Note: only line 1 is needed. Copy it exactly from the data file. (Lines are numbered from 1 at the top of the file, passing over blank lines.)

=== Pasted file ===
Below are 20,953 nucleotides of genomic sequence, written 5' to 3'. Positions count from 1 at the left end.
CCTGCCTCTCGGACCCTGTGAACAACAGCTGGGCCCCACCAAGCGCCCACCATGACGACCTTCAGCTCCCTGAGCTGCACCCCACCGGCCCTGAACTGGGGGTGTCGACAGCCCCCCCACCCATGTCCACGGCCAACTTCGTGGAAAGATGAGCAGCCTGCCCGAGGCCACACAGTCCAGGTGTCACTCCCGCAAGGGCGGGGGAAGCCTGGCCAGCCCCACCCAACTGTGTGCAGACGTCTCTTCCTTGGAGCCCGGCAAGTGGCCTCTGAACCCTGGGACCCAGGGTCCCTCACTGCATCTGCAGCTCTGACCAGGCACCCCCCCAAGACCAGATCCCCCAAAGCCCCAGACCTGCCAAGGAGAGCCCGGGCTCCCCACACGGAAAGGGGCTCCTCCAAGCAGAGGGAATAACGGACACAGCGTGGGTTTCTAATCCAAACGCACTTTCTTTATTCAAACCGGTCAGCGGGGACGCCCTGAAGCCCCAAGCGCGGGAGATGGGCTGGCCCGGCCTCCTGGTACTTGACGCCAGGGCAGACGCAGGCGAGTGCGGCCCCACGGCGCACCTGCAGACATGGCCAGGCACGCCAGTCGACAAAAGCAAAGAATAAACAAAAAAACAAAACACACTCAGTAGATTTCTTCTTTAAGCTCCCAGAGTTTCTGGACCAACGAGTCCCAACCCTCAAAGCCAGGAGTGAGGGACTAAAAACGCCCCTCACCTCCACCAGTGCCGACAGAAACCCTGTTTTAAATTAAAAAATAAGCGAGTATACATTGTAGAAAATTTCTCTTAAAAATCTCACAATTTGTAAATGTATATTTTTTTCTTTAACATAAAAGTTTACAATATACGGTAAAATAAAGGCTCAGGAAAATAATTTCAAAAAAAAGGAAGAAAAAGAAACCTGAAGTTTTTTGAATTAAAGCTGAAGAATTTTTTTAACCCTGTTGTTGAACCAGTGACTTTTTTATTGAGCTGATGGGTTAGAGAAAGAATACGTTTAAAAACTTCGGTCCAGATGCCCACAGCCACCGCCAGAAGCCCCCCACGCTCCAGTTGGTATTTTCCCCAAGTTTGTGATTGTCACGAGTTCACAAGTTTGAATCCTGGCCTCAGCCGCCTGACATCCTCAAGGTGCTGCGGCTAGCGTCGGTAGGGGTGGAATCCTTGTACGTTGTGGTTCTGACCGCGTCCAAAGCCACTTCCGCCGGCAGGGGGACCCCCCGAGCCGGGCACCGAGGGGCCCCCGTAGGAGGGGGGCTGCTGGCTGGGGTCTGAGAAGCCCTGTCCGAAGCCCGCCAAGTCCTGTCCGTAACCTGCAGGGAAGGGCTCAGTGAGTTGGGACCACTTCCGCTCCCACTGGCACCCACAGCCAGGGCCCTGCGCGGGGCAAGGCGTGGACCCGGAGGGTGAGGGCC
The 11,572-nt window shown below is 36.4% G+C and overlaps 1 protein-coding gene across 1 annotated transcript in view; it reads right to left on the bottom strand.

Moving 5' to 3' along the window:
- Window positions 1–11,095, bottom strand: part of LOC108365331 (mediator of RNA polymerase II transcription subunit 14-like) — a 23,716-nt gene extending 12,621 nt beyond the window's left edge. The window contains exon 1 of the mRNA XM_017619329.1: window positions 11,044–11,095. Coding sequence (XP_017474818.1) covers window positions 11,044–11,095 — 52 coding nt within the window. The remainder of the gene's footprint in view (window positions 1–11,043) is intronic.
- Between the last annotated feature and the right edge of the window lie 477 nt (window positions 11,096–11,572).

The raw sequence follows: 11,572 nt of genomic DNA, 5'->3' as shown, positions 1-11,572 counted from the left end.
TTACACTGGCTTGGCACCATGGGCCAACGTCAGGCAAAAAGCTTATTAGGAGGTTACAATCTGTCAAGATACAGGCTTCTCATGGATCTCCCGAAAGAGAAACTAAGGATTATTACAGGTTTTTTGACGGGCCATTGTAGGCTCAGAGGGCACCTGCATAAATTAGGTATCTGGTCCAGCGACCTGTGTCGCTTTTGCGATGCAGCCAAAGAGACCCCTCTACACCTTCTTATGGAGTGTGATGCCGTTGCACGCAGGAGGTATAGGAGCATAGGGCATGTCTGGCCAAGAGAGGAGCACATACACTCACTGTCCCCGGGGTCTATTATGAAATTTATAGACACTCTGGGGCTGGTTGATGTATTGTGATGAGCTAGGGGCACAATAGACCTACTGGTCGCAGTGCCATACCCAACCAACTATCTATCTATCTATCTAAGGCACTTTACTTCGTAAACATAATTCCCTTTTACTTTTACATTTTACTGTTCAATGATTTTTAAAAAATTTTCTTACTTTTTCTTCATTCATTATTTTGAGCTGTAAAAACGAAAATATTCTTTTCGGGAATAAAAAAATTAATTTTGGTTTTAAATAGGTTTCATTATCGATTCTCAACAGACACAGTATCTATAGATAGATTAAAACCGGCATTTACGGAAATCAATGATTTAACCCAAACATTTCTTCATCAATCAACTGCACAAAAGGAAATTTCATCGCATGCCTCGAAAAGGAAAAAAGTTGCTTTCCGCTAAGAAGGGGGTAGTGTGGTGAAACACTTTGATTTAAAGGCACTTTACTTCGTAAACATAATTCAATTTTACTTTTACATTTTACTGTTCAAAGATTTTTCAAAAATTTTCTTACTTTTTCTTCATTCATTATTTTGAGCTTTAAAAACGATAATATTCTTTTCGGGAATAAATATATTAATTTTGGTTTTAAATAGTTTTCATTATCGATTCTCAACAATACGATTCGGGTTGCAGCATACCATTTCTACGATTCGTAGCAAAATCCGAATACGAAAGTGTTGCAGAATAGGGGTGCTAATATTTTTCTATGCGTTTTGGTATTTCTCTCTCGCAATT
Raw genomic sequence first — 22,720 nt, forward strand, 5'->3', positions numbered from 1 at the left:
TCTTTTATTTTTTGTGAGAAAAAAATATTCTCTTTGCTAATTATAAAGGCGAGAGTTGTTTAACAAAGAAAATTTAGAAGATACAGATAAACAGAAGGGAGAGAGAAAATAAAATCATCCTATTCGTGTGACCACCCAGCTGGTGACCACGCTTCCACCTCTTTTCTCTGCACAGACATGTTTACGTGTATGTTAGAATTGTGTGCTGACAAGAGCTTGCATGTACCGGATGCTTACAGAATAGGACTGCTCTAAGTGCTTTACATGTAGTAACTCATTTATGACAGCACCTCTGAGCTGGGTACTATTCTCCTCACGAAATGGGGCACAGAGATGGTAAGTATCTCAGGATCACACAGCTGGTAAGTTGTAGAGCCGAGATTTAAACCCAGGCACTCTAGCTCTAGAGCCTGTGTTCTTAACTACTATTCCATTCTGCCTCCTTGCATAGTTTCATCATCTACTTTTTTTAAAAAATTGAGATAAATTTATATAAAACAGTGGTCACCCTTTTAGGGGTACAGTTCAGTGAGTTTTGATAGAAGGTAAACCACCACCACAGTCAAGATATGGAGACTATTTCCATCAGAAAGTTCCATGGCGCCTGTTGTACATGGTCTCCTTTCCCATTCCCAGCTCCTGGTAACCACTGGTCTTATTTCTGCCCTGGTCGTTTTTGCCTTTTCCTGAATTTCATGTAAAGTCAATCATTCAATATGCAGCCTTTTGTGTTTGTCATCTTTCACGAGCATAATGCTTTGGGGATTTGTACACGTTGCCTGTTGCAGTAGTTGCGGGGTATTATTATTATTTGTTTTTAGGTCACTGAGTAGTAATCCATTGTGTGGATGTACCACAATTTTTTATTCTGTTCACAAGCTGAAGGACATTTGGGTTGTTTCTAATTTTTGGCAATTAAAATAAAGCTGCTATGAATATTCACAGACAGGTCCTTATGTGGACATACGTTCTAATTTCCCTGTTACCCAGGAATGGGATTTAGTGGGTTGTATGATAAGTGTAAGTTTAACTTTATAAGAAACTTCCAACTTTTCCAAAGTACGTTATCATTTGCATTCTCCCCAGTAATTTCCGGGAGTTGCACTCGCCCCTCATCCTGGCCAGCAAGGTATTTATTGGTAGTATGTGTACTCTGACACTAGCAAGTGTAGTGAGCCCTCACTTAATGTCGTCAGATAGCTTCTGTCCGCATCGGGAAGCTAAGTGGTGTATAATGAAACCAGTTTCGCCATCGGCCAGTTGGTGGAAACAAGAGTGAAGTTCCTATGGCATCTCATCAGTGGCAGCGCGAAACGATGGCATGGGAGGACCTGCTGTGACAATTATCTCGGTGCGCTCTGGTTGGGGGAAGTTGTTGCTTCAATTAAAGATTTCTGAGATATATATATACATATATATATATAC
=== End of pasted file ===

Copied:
Below are 20,953 nucleotides of genomic sequence, written 5' to 3'. Positions count from 1 at the left end.